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According to the manufacturer specification, even my rather plain desktop computer has "Gigabit Ethernet". So when I want to copy large files over the LAN (not Internet) it would make sense to have a gigabit switch.

I'm searching eBay for a gigabit switch for a planned home network upgrade. The products I find are all labeled "gigabit" but they all have 24 x 10/100Mbit autosensing ports and sometimes 2 x 10/100/1000Mbit autosensing ports.

It was my understanding that 10/100 is ancient and that modern computers have network interfaces that work with 1000Mbit, so it would make sense to get a switch that has 24 x 1000Mbit ports.

Did I misunderstand, or are sellers (deliberately?) mislabeling older hardware?

(Let's not dive into wired vs. wireless networks and how "N" wireless is fast. You'd be right, but not answering the question.)

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I have a 10+ year old Gigabit switch at home so they certainly do exist. –  ChrisF Mar 21 '12 at 15:25
    
10/100 is not ancient. You are buying what likely is USED hardware and since 10/100/1000 Mbit are newer you have to purchase devices newer. Wireless will always be slower then wired so your statement is sort of pointless. The point of this comment is your simply looking at OLD hardware. –  Ramhound Mar 21 '12 at 15:29
    
@Ramhound: Thank you for confirming my suspicion. I was looking on eBay first for cost reasons but I might have to purchase new to get real gigabit then. –  Torben Gundtofte-Bruun Mar 21 '12 at 15:32
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Small Gigabit switches (5 or 8 ports) are available online under $80 nowadays, that should be perfect for you. –  Shadok Mar 21 '12 at 16:14

3 Answers 3

up vote 4 down vote accepted

You are correct, most modern computers do support Gigabit Ethernet. However, many desktop/home oriented switches are going to be lower-end, especially when you search on eBay, and will typically have a couple of Gigabit ports (for connecting the switch to other switches), and the rest will often be 10/100 ports.

If you do a little more searching, however, it's easy to find all Gigabit switches. If you do a Google Search for gigabit switch, you'll get plenty of results that have all Gigabit ports. Prices (as of right now) range from $20us for a cheap (low-end) 5 port desktop switch, up to hundreds of dollars for a higher end 16 or 24 port switch.

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Your search wasn't ideal: you can easy find user-level 5-8 ports-switch of 1G, but - all copper.

Multico, DLink (can't recommend crap), NetGear, Trendnet. You saw at operation-level switches, where last mile still is copper-line (and 100 is good for operator-userplans even in Europe)

MultiCo EW series (use now) (EW-4008B 8 1G ports, unmanaged, EW-4008iW 8 1G ports, VLAN, Qos, managed), EW-70164 Gigabit E-net Switch 16-port (16UTP, 10/100/1000Mbps, 4-port combo SFP)

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Common switches will only have 24 10/100Mbit ports and two 1000Mbit ports. The Gigabit ports are intended to link two switches together. (They were when I studied for my CCNA anyway).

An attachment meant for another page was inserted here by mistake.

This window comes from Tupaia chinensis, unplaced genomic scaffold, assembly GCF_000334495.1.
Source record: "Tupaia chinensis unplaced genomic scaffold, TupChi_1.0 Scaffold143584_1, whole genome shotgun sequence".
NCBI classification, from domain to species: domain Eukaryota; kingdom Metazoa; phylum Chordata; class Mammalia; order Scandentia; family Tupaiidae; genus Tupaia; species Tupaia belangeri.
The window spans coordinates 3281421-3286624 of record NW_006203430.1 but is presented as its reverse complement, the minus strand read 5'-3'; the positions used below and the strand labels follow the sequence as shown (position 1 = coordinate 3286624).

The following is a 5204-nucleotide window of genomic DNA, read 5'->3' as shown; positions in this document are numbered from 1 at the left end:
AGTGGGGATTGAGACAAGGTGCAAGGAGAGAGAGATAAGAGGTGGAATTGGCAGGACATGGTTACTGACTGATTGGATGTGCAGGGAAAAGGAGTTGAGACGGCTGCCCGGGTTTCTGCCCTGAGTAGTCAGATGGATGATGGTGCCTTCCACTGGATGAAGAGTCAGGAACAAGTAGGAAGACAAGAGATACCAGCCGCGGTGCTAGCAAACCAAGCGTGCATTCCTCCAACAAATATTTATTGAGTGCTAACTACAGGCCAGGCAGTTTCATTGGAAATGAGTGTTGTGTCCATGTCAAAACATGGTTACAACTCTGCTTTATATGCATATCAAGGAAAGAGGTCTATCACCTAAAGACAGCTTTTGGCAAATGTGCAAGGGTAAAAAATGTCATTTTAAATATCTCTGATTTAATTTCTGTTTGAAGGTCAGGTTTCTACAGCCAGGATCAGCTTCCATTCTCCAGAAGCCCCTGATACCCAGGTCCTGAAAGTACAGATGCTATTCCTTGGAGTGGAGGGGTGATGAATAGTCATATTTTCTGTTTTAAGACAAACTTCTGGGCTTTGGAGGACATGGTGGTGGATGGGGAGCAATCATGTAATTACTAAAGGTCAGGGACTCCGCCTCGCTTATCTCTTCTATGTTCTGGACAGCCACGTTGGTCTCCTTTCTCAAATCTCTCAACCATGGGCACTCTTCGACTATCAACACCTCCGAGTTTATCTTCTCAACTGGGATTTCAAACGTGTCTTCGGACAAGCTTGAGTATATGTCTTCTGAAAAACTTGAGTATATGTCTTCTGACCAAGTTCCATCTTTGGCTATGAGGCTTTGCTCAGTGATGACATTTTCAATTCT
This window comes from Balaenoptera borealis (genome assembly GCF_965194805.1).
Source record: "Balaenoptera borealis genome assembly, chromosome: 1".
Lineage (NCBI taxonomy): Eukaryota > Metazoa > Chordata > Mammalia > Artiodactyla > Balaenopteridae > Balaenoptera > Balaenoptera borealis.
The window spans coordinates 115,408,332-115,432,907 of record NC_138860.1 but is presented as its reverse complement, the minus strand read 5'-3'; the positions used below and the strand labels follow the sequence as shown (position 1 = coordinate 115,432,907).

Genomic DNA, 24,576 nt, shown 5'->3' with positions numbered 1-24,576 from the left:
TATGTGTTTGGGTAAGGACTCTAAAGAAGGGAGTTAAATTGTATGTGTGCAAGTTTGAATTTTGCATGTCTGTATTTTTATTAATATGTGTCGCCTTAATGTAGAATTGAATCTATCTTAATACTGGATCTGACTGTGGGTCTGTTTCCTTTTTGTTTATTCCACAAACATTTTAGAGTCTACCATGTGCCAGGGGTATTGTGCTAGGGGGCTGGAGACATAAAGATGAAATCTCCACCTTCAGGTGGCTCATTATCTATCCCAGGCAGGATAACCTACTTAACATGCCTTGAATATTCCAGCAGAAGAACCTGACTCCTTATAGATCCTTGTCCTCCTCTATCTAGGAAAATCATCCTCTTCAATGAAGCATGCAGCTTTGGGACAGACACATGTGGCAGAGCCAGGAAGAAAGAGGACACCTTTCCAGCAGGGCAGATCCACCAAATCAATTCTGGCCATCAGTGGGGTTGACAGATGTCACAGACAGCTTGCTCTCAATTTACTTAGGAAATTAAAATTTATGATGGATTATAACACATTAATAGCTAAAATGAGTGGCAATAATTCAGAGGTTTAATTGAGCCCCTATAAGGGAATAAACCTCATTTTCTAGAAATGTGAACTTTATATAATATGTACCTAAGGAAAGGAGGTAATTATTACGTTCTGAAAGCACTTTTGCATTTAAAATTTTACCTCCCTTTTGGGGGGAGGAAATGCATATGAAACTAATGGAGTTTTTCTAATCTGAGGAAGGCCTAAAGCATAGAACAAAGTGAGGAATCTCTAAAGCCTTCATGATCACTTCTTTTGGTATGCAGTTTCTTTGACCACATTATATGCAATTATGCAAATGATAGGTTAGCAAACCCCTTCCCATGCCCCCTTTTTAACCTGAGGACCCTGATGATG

Depending on the NIC (Network Interface Card) you have in your PC, if it's rated at 10/100Mbits then the NIC and the switch will auto negotiate and use the highest speed possible. So if the NIC and the Switch both agree on 100Mbits then you will have 100Mbits bandwidth on that link.

However, if you plug your PC using a 10/100Mbit NIC to a port on the switch that is a 10/100/1000Mbit port, the link will only ever use 100Mbit bandwidth, because the NIC wouldn't be able to handle the 1000Mbit transmission.

10/100Mbit isn't ancient, it's very common and will remain common for years to come. As far as I know, switches that have 24x 1000Mbit ports are primarily used in data centres and haven't found the need to be used in normal office network situations. Once they start being used to replace the normal 10/100Mbit switches being used now then you will see the 10/100Mbit NIC's being replaced and made obsolete.

That's my understanding anyway, it's been a good 6 years since I finished my CCNA!

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My rather plain desktop computer has "Gigabit Ethernet" according to the manufacturer specification. So when I want to copy large files over the LAN (not Internet) it would make sense to have a gigabit switch. –  Torben Gundtofte-Bruun Mar 21 '12 at 16:02
    
But would the NIC on your server be 1000Mbit? You would need to remove all bottlenecks to get maximum performance from it. –  mickburkejnr Mar 21 '12 at 16:04
    
Let's assume for the sake of the question that all my computers have gigabit. I'm nearly certain that's true anyway. –  Torben Gundtofte-Bruun Mar 21 '12 at 16:08
    
Well go for a Gigabit switch but if the server has a 10/100Mbps NIC it'll be pointless using the gigabit switch until the server's NIC is upgraded to a gigabit NIC too. –  mickburkejnr Mar 21 '12 at 16:14
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My modem, my router, and my computer all have a 1000Mbit port. While this answer has good information its not 100% valid. If you go to the store and purchase a new household networking device your going to get 10/100/1000 ports. Heck I think my Vonage device even has a 10/100/1000 port. –  Ramhound Mar 21 '12 at 18:10

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